A recent Fox Chase Cancer Center study showed that 80 percent of men who have cryoablation surgery for recurrent prostate cancer can safely delay the start of androgen deprivation therapy (ADT) for two or more years and, as a result, avoid the risk of cardiac damage and other serious side effects related to the hormone treatment.
For the 20 percent of study participants who eventually received ADT, they were able to delay the start of that treatment by a median time of nine months, with some lasting more than two years before needing it. More than half of the men in the study saw their PSA level drop to undetectable levels after cryosurgery, as well.
As a result, Fox Chase physicians determined that local cryosurgery is a viable option to delay or even avoid ADT for many of these men. The abstract appears in the Journal of Urology, and the group presented their study at the American Urological Association (AUA) annual meeting in May 2018.
“Our hypothesis was that salvage cryoablation could help these men delay the start of ADT, and therefore avoid the toxic side effects,” says David Chen, MD, FACS, the lead author and a urologic oncologistat Fox Chase. “The results exceeded our expectations, with about 80 percent of the men not having needed ADT at all more than two years after the cryosurgery. It’s possible that many of them will not need further treatment.”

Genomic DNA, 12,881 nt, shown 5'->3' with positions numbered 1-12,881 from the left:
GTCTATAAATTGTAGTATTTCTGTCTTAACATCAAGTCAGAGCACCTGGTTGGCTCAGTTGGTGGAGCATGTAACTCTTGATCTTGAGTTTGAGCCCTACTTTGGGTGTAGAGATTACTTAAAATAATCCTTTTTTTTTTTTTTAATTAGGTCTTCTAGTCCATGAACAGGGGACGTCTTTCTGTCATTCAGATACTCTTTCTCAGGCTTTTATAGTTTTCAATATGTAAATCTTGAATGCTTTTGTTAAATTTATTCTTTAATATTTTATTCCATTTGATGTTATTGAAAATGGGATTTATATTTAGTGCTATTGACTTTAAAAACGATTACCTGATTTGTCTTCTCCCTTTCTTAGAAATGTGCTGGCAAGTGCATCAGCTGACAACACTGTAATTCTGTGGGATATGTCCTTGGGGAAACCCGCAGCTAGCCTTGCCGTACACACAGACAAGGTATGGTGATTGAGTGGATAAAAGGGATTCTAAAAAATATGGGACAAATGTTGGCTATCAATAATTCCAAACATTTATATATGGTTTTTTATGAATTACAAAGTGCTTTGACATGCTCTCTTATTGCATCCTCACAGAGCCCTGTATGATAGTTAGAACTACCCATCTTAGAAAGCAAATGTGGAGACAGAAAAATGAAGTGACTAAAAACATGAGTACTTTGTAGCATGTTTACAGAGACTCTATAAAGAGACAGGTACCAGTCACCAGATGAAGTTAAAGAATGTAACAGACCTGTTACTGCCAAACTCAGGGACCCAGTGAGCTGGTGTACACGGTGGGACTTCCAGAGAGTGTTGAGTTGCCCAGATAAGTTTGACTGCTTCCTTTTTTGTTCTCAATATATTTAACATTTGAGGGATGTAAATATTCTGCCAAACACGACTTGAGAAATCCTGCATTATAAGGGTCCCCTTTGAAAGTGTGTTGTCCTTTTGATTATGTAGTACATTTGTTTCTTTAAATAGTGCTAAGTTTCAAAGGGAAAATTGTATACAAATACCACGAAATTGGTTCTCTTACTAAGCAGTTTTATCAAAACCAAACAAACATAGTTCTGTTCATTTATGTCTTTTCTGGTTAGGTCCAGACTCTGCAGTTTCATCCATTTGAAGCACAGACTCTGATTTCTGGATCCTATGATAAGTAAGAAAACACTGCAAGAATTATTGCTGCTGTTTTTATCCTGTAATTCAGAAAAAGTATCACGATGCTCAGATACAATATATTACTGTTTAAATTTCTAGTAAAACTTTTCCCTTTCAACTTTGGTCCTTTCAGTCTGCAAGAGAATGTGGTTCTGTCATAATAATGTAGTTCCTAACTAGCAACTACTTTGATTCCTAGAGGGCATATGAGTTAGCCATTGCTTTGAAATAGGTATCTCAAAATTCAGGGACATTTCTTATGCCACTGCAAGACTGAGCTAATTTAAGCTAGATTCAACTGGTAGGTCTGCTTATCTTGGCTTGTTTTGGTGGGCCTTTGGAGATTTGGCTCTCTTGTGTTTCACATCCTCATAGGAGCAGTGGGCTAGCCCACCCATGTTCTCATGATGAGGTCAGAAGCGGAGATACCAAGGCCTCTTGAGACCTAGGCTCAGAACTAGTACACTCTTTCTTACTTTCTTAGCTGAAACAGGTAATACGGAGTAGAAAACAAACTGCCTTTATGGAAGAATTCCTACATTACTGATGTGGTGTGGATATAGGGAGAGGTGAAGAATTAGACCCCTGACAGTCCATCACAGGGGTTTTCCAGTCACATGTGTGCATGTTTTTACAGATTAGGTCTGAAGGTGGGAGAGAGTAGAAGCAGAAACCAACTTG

The research team studied 52 men with non-metastatic prostate cancer that was first treated with radiation therapy and eventually reappeared within the prostate. They were the sort of patients that will often receive ADT as a second line therapy. Instead, the men received cryosurgery (also called salvage prostate cryoablation), a procedure that freezes the cancer cells to kill them.
ADT is commonly administered to many men whose prostate cancer returns after initial radiation treatment. The therapy’s side effects include heart disease, osteoporosis, hot flashes, psychological issues, weight gain, impotence, reduced or absent sexual desire, and more, with effects increasing the longer the therapy is given.
According to Chen, about half of men with localized prostate cancer are treated with radiation as a first line therapy and between five and 10 percent of those men will experience a local recurrence.
In salvage cyroablation, surgeons use ultrasound to guide probes into the prostate and introduce extremely cold gas to freeze prostate tissue. The technique destroys both healthy and diseased cells. Some 56 percent of the study’s men had no an undetectable PSA following the procedure, suggesting that salvage cryoablation could have a curative effect on locally recurrent prostate cancer.
“This study’s findings can be a helpful tool for patients and their doctors to frame their discussions about delaying or avoiding hormone therapy,” he says.
Other than skin cancer, prostate cancer is the most common cancer among American men, with 2018 seeing about 164,690 new cases and about 29,430 deaths from the disease.